Villy Lopman: landowners and local residents have the right to challenge higher-level plans

‹ News

Villy Lopman: landowners and local residents have the right to challenge higher-level plans

Yesterday, on 14 March, the Supreme Court made a consequential decision in connection with a landowner’s complaint against the nationwide thematic plan that the government adopted in spring 2022 and that laid out marine and coastal areas suitable for developing wind energy in Estonia.


Although the Supreme Court refused to review the submitted complaint, the court clarified that, in principle, landowners, environmental associations and, for example, local residents, have the right to challenge nationwide plans. The reason is that higher-level plans can establish definite, fundamental frameworks for the state’s future activities and choices, and it would not be possible to dispute such fundamental issues later on.


“In this decision, the Supreme Court gave important instructions for future planning disputes. More specifically, it clarified that people can challenge higher-level plans that involve any kind of fundamental decisions in order to protect their rights,” RASK partner Villy Lopman says, describing the implications of the decision.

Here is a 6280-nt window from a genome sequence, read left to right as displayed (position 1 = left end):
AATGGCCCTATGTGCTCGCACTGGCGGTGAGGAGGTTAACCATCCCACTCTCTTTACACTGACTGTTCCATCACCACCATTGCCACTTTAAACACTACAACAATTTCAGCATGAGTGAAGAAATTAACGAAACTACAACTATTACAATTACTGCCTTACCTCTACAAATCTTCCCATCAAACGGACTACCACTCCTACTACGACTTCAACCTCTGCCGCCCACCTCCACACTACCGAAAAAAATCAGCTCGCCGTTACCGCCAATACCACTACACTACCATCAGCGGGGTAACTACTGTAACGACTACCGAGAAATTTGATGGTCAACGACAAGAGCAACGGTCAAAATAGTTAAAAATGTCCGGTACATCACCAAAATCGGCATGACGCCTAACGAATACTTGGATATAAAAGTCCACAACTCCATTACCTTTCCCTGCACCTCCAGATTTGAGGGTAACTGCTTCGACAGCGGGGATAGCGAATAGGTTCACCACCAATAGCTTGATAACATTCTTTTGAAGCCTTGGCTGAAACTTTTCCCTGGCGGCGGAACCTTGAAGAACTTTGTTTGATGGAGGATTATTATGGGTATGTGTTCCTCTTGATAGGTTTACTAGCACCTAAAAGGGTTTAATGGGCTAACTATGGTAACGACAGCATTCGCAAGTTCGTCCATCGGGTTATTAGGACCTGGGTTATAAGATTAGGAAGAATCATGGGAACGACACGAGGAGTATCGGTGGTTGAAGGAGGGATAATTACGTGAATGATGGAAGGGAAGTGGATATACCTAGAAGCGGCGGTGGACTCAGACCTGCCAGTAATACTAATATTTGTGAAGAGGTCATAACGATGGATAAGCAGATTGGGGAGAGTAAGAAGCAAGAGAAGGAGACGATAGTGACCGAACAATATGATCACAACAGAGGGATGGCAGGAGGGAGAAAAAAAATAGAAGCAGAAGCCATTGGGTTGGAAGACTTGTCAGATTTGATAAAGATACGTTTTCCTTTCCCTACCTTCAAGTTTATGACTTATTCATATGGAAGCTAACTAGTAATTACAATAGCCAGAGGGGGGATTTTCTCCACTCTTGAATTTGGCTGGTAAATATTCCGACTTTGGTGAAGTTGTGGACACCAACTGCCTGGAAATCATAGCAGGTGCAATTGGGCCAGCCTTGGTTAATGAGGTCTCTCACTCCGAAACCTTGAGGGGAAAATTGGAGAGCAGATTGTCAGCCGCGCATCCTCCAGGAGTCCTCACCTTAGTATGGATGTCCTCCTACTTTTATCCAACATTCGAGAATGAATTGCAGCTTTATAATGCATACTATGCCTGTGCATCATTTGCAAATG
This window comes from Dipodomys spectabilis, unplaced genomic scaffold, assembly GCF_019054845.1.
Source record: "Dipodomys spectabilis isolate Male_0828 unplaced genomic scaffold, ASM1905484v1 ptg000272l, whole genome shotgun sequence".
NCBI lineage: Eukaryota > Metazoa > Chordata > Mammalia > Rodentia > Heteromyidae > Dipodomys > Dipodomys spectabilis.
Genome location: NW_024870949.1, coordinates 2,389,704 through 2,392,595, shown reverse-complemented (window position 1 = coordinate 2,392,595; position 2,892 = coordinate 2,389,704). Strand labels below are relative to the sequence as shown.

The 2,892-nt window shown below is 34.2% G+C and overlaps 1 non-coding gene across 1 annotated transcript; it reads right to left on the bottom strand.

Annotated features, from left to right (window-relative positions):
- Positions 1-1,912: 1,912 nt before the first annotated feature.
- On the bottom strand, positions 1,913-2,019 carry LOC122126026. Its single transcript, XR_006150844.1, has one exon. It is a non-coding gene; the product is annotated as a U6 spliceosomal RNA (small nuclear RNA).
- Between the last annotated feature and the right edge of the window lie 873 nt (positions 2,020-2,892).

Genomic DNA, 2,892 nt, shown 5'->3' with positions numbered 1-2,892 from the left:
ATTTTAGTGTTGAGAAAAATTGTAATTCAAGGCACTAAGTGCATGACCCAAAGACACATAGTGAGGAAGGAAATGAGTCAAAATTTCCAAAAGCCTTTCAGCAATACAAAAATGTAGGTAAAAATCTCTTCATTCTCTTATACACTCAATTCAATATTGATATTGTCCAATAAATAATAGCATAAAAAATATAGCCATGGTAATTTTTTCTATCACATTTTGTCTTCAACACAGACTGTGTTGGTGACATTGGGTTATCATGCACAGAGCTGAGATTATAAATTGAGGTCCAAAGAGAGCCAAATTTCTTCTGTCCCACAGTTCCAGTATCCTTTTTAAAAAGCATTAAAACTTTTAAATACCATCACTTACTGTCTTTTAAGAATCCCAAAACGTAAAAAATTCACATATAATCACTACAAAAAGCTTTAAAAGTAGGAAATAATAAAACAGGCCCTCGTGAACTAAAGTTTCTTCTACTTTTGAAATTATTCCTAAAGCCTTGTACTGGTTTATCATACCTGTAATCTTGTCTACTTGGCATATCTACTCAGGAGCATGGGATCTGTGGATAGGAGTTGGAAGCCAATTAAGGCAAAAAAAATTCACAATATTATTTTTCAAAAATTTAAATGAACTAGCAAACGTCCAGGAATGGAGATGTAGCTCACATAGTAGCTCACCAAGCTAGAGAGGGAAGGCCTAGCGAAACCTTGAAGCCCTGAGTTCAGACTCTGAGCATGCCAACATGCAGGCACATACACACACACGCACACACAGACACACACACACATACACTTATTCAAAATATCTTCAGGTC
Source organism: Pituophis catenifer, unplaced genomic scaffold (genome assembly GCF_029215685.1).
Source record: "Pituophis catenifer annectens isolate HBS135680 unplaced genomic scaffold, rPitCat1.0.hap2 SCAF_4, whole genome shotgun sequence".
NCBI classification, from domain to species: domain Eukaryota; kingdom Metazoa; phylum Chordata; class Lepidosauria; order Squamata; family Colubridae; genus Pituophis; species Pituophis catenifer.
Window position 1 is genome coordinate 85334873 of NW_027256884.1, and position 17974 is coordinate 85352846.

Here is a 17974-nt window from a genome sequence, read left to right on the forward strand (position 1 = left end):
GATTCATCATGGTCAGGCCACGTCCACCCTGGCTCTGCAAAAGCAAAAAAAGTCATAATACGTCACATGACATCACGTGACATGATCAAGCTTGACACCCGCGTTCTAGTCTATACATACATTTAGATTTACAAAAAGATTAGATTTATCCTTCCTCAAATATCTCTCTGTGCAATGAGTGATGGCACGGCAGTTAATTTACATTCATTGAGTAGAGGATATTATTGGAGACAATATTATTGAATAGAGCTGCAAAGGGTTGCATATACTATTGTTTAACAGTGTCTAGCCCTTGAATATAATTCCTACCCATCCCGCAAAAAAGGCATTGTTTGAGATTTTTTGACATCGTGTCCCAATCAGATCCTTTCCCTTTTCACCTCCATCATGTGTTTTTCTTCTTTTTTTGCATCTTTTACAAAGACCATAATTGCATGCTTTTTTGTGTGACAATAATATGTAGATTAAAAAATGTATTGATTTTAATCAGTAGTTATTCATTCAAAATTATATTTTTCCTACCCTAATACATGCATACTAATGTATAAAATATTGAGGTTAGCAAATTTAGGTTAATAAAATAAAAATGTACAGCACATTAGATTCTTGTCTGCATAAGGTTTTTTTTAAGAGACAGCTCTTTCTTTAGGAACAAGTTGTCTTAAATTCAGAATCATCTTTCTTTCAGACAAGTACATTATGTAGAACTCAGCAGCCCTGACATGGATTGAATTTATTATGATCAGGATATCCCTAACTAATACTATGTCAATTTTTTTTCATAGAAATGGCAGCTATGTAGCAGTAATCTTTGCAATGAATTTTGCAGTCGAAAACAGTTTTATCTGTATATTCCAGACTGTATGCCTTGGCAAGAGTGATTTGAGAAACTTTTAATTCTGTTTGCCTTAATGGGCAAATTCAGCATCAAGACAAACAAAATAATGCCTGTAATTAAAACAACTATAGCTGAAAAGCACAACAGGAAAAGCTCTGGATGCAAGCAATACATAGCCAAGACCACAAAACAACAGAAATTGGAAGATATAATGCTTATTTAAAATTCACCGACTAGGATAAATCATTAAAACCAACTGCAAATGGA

In this case, the nationwide plan determined which marine and coastal areas are suitable for developing wind energy. The Supreme Court did not agree with other courts that maintained that just because of its highly generalised nature, the nationwide plan cannot in principle infringe the rights of any natural persons in a way that would give them the right to appeal.


Lopman explained that the question of whether highly generalized plans could be contested was previously debated, but the Supreme Court clarified that there is no general rule that excludes the right to appeal against higher-level plans. However, the court needs to be convinced that an infringement of rights has indeed occurred. In this case, the Supreme Court found that the infringement was neither evident enough nor could it be anticipated,” explained Villy Lopman, RASK’s Head of Environment and Planning.


The Supreme Court decision is available here: